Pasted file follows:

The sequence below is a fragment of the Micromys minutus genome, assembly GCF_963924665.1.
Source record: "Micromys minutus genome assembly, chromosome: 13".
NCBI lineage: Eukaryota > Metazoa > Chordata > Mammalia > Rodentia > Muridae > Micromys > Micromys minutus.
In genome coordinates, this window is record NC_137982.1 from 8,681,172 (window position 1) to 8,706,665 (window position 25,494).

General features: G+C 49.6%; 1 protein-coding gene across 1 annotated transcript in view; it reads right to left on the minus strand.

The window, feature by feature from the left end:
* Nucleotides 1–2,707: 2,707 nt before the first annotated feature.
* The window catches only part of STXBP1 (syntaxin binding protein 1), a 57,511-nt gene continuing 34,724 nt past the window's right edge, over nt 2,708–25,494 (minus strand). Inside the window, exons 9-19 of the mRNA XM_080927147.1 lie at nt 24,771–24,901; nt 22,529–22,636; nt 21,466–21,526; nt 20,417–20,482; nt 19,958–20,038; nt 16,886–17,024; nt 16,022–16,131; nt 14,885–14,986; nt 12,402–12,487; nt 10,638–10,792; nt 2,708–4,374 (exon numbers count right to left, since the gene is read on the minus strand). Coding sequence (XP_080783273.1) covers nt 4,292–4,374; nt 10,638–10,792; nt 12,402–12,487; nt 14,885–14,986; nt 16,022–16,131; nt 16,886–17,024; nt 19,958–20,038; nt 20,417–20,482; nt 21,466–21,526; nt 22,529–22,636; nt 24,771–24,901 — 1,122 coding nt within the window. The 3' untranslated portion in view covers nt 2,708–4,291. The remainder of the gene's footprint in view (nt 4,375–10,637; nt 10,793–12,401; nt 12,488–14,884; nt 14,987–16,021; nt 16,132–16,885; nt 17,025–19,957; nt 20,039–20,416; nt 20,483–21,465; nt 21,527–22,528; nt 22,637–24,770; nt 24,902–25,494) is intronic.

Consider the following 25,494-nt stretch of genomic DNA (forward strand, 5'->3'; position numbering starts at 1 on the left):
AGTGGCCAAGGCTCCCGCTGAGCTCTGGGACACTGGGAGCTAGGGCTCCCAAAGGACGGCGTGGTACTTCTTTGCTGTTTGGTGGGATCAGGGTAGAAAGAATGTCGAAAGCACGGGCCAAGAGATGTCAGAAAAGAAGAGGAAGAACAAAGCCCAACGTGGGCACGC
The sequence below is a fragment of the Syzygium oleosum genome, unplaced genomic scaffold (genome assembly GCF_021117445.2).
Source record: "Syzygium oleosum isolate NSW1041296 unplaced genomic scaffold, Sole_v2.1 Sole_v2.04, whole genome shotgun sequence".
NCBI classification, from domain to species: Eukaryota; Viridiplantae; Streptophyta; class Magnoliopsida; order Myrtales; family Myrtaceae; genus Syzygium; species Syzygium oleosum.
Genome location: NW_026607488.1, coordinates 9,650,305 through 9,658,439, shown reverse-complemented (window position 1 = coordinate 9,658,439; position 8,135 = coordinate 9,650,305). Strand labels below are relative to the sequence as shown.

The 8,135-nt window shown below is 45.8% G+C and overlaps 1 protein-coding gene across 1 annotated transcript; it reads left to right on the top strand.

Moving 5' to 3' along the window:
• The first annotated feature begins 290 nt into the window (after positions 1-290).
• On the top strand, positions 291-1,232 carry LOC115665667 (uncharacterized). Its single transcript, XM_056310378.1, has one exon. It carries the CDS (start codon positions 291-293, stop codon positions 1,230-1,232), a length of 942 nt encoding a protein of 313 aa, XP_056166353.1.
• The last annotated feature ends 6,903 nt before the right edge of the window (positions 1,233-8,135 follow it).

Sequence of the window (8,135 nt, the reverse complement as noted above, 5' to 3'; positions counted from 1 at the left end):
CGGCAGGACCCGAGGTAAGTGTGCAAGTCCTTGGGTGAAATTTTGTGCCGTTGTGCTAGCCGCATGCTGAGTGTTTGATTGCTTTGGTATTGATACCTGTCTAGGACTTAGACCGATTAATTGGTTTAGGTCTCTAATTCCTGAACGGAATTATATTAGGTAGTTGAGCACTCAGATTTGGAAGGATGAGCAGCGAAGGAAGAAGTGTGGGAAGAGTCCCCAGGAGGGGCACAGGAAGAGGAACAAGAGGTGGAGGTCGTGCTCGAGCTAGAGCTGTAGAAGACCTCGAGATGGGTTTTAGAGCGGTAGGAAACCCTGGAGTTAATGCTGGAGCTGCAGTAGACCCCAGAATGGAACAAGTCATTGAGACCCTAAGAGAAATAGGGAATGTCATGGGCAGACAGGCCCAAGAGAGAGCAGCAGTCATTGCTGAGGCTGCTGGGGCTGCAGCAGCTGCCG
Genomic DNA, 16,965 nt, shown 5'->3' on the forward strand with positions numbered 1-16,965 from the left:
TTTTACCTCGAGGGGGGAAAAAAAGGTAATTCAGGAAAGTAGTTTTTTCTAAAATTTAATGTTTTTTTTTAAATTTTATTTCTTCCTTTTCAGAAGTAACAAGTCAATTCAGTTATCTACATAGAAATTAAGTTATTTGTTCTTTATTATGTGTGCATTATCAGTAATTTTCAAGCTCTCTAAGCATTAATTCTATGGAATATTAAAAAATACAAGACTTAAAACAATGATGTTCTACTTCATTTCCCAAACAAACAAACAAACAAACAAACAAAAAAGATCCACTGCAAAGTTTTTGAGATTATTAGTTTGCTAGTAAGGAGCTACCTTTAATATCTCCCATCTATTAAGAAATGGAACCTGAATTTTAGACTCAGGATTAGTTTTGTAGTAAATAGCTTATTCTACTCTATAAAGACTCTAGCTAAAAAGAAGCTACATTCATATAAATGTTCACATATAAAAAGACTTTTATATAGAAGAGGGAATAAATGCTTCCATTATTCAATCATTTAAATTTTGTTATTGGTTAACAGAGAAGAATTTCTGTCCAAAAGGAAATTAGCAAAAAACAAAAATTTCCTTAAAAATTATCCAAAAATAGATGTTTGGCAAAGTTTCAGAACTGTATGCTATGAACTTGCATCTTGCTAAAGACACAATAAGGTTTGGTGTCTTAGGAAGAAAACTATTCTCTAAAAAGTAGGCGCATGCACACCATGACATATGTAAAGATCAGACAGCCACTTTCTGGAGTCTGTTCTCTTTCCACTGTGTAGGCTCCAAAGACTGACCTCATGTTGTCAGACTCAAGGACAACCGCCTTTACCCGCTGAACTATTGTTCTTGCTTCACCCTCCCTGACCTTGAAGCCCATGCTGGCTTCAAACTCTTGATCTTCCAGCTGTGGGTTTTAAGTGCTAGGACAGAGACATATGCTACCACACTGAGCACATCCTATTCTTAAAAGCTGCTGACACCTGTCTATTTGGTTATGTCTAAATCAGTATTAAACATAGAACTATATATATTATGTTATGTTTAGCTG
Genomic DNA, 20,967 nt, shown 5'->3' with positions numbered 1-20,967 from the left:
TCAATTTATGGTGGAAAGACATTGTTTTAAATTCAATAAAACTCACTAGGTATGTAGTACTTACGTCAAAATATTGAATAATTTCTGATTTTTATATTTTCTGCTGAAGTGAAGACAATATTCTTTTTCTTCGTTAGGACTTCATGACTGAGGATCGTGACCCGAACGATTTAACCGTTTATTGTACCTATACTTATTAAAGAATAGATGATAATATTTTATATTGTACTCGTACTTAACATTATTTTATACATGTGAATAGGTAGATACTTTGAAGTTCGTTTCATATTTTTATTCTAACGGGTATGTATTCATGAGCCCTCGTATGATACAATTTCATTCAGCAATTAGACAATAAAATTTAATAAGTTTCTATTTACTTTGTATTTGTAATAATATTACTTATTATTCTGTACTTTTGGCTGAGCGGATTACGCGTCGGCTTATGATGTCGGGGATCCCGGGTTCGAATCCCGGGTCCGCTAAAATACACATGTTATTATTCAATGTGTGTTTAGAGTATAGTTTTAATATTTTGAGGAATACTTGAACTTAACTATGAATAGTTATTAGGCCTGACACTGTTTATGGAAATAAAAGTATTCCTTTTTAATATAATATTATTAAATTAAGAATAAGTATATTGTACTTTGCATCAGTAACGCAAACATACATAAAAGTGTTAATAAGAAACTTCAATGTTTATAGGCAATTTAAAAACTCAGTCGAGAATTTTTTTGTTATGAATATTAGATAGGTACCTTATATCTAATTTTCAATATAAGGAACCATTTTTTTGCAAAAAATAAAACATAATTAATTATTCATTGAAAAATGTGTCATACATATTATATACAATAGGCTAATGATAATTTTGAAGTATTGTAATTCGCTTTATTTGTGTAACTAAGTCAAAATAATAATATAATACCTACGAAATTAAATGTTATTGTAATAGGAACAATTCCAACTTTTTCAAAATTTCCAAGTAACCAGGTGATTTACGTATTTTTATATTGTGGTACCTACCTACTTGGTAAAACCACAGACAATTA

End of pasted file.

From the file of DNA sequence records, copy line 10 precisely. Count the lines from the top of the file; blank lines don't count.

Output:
AGTGGCCAAGGCTCCCGCTGAGCTCTGGGACACTGGGAGCTAGGGCTCCCAAAGGACGGCGTGGTACTTCTTTGCTGTTTGGTGGGATCAGGGTAGAAAGAATGTCGAAAGCACGGGCCAAGAGATGTCAGAAAAGAAGAGGAAGAACAAAGCCCAACGTGGGCACGC